So this represents a broad range of identified technologies (whether used in natural sciences or manmade systems) that are identified avenues for 'cybercirme' procedures, deterrent and investigation. Furthermore, and on the other hand, cybercrime equally requires the 'type' of crime (substantive or inchoate) to be identifed that has or could operate 'through' a single or combination of technologies. For instance:

- a virus that is inserted into the electronic communication messages sent via Broadband of Power Lines (BPL) that takes down or attempts to take down a power station causing blackout might range in criminal law as a type of crime indicted eg under criminal damage, ecomonic damage, computer misuse, terrorism etc
- a message mispresenting a genuine individual that allows funds to be removed from the indiviudals account using the wireless network may be indicted in criminal proceedings as a fraud etc 

In the UK, legislation covers crimes such as 'abstraction of electricity', 'obtaining a telecommunication service with the intention of avoiding payment', 'computer misuse', unlawful interception' etc. To re-write all the relevant Statutes to identify crimes like these and other as 'cybercrime' would not seem practical at all. Cybercrime, then, perhaps may well be best described for use as a 'global title' to identify a state of 'events' generated through the use of various technologies.

The International Telecommunications Union (ITU) recognises the need for cybercrime procedures, deterrent and investigation and published two highly informative draft guides that one would expect to find produced from such an experienced and authoritative organisation:


ITU toolkit cybercrime legislation.pdf

As these documents are drafts, it is clear that evolving documents will continue to refine and define 'cybercrime' but may remain unable to circumvent the identification of the actual technologies used in a crime. One possible consequence of this is that forensic exmainers and experts in their specific fields will continue to provide their services, but an adjustment to a report or opinion may be required to start with e.g.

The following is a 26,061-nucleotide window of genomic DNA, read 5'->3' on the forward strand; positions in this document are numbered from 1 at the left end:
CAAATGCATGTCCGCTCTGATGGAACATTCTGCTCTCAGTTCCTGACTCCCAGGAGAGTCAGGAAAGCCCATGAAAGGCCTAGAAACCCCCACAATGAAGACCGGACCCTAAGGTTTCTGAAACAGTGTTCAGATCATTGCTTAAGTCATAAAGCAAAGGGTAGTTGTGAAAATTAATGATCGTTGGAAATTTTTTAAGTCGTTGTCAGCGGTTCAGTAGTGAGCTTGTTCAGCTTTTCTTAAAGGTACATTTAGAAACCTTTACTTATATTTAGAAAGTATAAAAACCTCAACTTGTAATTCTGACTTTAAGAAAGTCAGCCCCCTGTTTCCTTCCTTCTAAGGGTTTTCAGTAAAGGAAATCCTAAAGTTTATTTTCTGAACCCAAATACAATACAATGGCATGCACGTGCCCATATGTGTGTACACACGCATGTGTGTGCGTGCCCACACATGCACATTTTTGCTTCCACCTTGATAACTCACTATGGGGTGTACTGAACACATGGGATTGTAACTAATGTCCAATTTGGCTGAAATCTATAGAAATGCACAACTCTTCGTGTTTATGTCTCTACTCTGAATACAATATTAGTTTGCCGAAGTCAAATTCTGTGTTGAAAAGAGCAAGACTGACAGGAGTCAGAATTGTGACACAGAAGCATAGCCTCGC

"Cybercrime Report/Opinion: The use of  X-technology in such and such an alleged crime...."

Saturday, September 10, 2011

Smart phones overtake basic mobile phones in Europe

Smart phones overtake basic mobile phones in Europe

The Guardian newspaper, thursday 8/9/11,  reported "New data released by research company IDC show smartphone shipments up 48% compared to the same period in 2010, reaching nearly 22m, as Samsung, Apple, HTC and BlackBerry maker RIM dominated the market and Finland's Nokia saw its previous dominance wiped out. Last year smartphones made up just over a third of mobile phone sales in the region."

However, alternative research from IMS suggests that, infact, there is a SIM card sales explosion: "Of the 4.2 billion SIMs sold in 2010, 85% were to existing SIM card users, i.e. existing users of cellular handsets. This means that more than 80% of SIM-based cell phone users replaced their SIM cards last year. This may seem a little surprising as the proportion of cell phone users that replaced their actual handsets last year was much less than this. In fact at a global level, only 24% of cell phone users replaced their handsets with brand new handsets last year."

Moreover, IMS research further suggests when dealing with 4FF embedded SIMs: "With the current removable model, the volume of SIM cards sold in 2016 is set to pass 6 billion. If all cards were embedded by this time the number would be nearer 2 billion, around half what it was last year! As the SIM card market represents more than 80% of smart card volumes, this would be very bad news for many card and semiconductor suppliers."

On the basis of both reports the news in quite uplifting and a useful indicator of growth. At a time when the Prime Minister, David Cameron, looks to re-assess economic imbalance (services -v- manufacturing) in Britian, the elements to bring about the stimulus for wealth-creation, productivity and employment maybe here. Why would that be so? Because here is an area where services and manufacturing are required to forge a union in order that both can co-exist, such that they work not only in practice but in principle, too.

I am happy to revisit the sub-text of my 1988 proposal 'Putting Britain First' and reference to other reading materials if it would help put meat on the bones of this one.